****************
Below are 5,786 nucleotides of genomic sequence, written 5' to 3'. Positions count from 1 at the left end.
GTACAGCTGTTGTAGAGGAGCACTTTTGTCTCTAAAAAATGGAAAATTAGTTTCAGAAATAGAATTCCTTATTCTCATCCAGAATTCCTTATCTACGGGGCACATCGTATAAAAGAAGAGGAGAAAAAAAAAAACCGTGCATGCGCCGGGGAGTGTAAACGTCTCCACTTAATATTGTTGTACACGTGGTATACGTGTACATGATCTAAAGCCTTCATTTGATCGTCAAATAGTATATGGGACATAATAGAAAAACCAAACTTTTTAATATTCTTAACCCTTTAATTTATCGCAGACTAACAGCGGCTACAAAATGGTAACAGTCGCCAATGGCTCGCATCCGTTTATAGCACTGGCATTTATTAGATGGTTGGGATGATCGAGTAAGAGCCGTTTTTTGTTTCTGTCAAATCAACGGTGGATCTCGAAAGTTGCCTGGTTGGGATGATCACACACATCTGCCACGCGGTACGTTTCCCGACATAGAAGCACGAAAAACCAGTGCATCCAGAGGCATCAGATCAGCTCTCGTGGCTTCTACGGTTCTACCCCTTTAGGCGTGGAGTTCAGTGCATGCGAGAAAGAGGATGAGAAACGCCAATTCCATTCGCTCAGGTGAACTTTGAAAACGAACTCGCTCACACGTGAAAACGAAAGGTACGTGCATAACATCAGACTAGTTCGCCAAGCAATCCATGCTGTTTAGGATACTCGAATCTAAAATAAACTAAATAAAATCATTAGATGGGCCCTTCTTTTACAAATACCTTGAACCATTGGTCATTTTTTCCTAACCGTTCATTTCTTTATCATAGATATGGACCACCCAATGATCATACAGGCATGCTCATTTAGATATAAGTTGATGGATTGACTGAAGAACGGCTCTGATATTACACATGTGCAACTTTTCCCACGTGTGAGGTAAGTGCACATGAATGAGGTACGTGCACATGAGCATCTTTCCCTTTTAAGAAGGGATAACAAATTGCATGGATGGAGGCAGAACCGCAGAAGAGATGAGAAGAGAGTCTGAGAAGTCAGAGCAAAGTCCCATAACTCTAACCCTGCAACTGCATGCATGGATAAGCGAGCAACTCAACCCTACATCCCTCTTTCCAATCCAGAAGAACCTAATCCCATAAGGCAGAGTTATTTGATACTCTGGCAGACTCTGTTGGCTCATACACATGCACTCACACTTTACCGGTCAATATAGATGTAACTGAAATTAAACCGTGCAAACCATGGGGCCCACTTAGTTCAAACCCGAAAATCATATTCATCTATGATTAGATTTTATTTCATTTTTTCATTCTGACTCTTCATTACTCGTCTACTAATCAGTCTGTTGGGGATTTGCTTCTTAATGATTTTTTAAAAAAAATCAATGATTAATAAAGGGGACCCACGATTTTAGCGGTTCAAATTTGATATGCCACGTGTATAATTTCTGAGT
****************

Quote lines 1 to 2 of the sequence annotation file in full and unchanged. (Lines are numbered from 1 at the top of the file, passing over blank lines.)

Below are 5,786 nucleotides of genomic sequence, written 5' to 3'. Positions count from 1 at the left end.
GTACAGCTGTTGTAGAGGAGCACTTTTGTCTCTAAAAAATGGAAAATTAGTTTCAGAAATAGAATTCCTTATTCTCATCCAGAATTCCTTATCTACGGGGCACATCGTATAAAAGAAGAGGAGAAAAAAAAAAACCGTGCATGCGCCGGGGAGTGTAAACGTCTCCACTTAATATTGTTGTACACGTGGTATACGTGTACATGATCTAAAGCCTTCATTTGATCGTCAAATAGTATATGGGACATAATAGAAAAACCAAACTTTTTAATATTCTTAACCCTTTAATTTATCGCAGACTAACAGCGGCTACAAAATGGTAACAGTCGCCAATGGCTCGCATCCGTTTATAGCACTGGCATTTATTAGATGGTTGGGATGATCGAGTAAGAGCCGTTTTTTGTTTCTGTCAAATCAACGGTGGATCTCGAAAGTTGCCTGGTTGGGATGATCACACACATCTGCCACGCGGTACGTTTCCCGACATAGAAGCACGAAAAACCAGTGCATCCAGAGGCATCAGATCAGCTCTCGTGGCTTCTACGGTTCTACCCCTTTAGGCGTGGAGTTCAGTGCATGCGAGAAAGAGGATGAGAAACGCCAATTCCATTCGCTCAGGTGAACTTTGAAAACGAACTCGCTCACACGTGAAAACGAAAGGTACGTGCATAACATCAGACTAGTTCGCCAAGCAATCCATGCTGTTTAGGATACTCGAATCTAAAATAAACTAAATAAAATCATTAGATGGGCCCTTCTTTTACAAATACCTTGAACCATTGGTCATTTTTTCCTAACCGTTCATTTCTTTATCATAGATATGGACCACCCAATGATCATACAGGCATGCTCATTTAGATATAAGTTGATGGATTGACTGAAGAACGGCTCTGATATTACACATGTGCAACTTTTCCCACGTGTGAGGTAAGTGCACATGAATGAGGTACGTGCACATGAGCATCTTTCCCTTTTAAGAAGGGATAACAAATTGCATGGATGGAGGCAGAACCGCAGAAGAGATGAGAAGAGAGTCTGAGAAGTCAGAGCAAAGTCCCATAACTCTAACCCTGCAACTGCATGCATGGATAAGCGAGCAACTCAACCCTACATCCCTCTTTCCAATCCAGAAGAACCTAATCCCATAAGGCAGAGTTATTTGATACTCTGGCAGACTCTGTTGGCTCATACACATGCACTCACACTTTACCGGTCAATATAGATGTAACTGAAATTAAACCGTGCAAACCATGGGGCCCACTTAGTTCAAACCCGAAAATCATATTCATCTATGATTAGATTTTATTTCATTTTTTCATTCTGACTCTTCATTACTCGTCTACTAATCAGTCTGTTGGGGATTTGCTTCTTAATGATTTTTTAAAAAAAATCAATGATTAATAAAGGGGACCCACGATTTTAGCGGTTCAAATTTGATATGCCACGTGTATAATTTCTGAGT